‘Evil Eye’ provides an interesting perspective on how Desi women learn to live with their trauma
Amazon classifies ‘Evil Eye’ as a horror film, but a supernatural drama would be a more accurate description. The film is not scary. There are no jump scares, no creepy monsters, there isn’t even a tinge of eeriness in the air. The film lacks the atmosphere of the genre until the climax, which is gripping but ultimately not enough. Once the expectations are adjusted accordingly though, it becomes much easier to enjoy the ingenuity of the story.
The basics of the plot are quite simple. Usha (Sarita Choudhury) begs her daughter Pallavi (Sunita Mani) to find a nice Indian man to marry before 30. That is the only way to break the curse, she says, otherwise Pallavi will remain unmarried forever. But when Pallavi finally finds the perfect man in Sandeep (Omar Maskati), Usha is unnerved. Why does Sandeep keep reminding her of her horrifying past? Simple answer: reincarnation. Quite obvious, considering it is an Indian story. But while ‘Evil Eye’ takes too long to come to this straightforward conclusion, it touches upon a lot of great ideas along the way.
‘Evil Eye’ explores the prevalent mythology in desi culture but dismisses the superstition. The characters don’t find solutions in horoscopes or lucky charms. In the film’s universe, the supernatural exists separate from ritual and religion. Banking on these tropes may have made the film more appealing to western viewers, but the conscious avoidance these gimmicks is commendable. Writer Madhuri Shekar is exploring these concepts on her own terms, instead of making them more appealing to her potential audience.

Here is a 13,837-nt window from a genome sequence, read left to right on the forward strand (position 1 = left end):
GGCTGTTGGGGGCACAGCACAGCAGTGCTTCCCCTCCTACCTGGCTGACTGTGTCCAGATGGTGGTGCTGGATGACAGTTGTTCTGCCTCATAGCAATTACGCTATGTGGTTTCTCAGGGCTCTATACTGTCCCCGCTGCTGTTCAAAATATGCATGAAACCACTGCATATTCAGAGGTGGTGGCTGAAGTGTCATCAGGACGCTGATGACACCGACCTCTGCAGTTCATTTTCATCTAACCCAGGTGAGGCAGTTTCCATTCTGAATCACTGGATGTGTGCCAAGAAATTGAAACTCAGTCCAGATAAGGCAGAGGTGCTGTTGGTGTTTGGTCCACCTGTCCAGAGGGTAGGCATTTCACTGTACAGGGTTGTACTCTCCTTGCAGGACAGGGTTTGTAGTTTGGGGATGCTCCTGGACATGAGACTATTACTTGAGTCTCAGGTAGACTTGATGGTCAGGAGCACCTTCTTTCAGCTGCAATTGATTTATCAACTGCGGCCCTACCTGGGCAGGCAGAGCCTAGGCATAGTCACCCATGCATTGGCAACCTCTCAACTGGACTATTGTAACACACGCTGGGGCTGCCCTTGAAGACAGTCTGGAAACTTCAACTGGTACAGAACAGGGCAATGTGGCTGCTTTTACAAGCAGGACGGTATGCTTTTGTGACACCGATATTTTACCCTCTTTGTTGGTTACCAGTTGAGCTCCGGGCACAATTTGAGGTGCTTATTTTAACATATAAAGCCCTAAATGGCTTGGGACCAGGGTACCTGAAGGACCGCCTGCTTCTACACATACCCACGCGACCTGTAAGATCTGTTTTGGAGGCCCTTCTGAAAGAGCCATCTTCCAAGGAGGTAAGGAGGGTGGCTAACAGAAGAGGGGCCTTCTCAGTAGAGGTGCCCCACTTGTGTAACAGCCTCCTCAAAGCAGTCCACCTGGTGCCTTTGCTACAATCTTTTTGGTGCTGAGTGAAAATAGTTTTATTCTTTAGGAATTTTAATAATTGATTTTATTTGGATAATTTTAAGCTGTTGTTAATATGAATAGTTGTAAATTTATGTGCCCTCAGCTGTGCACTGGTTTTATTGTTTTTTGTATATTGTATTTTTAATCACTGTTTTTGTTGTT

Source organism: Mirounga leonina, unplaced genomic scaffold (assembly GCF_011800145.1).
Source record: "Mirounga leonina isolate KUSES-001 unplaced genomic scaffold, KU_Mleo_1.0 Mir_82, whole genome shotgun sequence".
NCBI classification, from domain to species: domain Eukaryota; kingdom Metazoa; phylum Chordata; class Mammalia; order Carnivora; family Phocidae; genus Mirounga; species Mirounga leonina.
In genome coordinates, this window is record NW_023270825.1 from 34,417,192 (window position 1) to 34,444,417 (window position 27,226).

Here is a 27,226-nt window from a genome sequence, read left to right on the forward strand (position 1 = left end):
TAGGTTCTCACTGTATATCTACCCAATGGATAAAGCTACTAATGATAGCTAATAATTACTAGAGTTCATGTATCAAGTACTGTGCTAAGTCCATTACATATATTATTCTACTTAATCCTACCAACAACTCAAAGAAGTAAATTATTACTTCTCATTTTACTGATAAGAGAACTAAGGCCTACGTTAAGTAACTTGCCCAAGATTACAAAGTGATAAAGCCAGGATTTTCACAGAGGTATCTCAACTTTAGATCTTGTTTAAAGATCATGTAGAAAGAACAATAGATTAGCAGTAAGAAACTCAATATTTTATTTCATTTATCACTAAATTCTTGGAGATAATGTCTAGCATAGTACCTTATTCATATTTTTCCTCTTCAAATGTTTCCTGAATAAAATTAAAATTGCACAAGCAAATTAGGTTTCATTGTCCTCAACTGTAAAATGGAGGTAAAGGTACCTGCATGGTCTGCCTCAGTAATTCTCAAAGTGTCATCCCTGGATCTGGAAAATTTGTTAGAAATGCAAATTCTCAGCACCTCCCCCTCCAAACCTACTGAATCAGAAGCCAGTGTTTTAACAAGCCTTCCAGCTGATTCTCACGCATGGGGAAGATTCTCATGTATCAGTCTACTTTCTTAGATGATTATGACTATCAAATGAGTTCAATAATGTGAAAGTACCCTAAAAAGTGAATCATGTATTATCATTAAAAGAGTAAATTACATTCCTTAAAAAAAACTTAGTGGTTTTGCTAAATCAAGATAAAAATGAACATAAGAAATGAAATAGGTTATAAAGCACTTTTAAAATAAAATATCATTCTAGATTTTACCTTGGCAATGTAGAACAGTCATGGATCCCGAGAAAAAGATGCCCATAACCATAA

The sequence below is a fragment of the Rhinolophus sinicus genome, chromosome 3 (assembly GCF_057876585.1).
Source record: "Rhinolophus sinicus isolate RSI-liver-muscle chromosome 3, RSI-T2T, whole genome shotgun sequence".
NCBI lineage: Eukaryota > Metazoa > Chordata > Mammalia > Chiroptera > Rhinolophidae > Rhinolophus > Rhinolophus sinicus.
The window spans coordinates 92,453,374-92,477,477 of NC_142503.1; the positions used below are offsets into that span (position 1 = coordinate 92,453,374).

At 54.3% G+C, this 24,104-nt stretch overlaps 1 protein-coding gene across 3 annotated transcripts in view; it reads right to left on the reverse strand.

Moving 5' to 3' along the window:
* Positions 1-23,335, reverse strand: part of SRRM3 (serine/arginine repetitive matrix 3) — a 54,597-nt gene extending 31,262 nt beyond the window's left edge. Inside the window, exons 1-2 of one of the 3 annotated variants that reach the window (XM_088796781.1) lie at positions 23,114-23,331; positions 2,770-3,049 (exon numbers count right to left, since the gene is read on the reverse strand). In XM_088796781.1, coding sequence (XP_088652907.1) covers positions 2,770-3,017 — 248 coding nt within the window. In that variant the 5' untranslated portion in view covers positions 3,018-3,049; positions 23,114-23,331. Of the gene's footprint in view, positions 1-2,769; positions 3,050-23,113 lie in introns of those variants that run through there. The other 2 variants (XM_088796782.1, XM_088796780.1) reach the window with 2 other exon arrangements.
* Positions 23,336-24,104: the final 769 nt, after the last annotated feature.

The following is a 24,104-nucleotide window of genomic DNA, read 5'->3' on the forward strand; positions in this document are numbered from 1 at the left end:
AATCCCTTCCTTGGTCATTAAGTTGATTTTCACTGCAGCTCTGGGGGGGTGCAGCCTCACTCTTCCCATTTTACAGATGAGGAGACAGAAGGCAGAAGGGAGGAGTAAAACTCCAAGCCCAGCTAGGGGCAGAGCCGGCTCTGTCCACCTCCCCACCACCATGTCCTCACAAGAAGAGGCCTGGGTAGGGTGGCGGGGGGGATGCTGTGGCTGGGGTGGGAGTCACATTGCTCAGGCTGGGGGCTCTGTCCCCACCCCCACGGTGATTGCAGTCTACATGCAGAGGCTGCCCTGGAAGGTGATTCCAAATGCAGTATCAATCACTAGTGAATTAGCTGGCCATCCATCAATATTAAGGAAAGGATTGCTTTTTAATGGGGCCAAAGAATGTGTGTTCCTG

Most intriguingly, ‘Evil Eye’ provides an interesting perspective on how Desi women learn to live with their trauma. As Usha’s memories begin resurfacing, she navigates her anxiety like it is a battle she has prepared for all her life. Choudhury portrays Usha’s panic in such a controlled manner, never resorting to the cliché hysteria of a scarred woman. Pallavi has to unknowingly carry the burden of her mother’s past while trying to make a future for herself – a duality most of the diaspora may find relatable. This constant juggle is evident throughout Mani’s performance, as her eyes convey a different story than her dialogue.
Through these details ‘Evil Eye’ achieves what a lot of content aimed at the diaspora has failed to do. The film allows an opportunity to introspect, to learn something new about ourselves. Sadly, the film also makes another point: our trauma is intergenerational, and there is no breaking the cycle. That is, perhaps, where the horror of this story lies.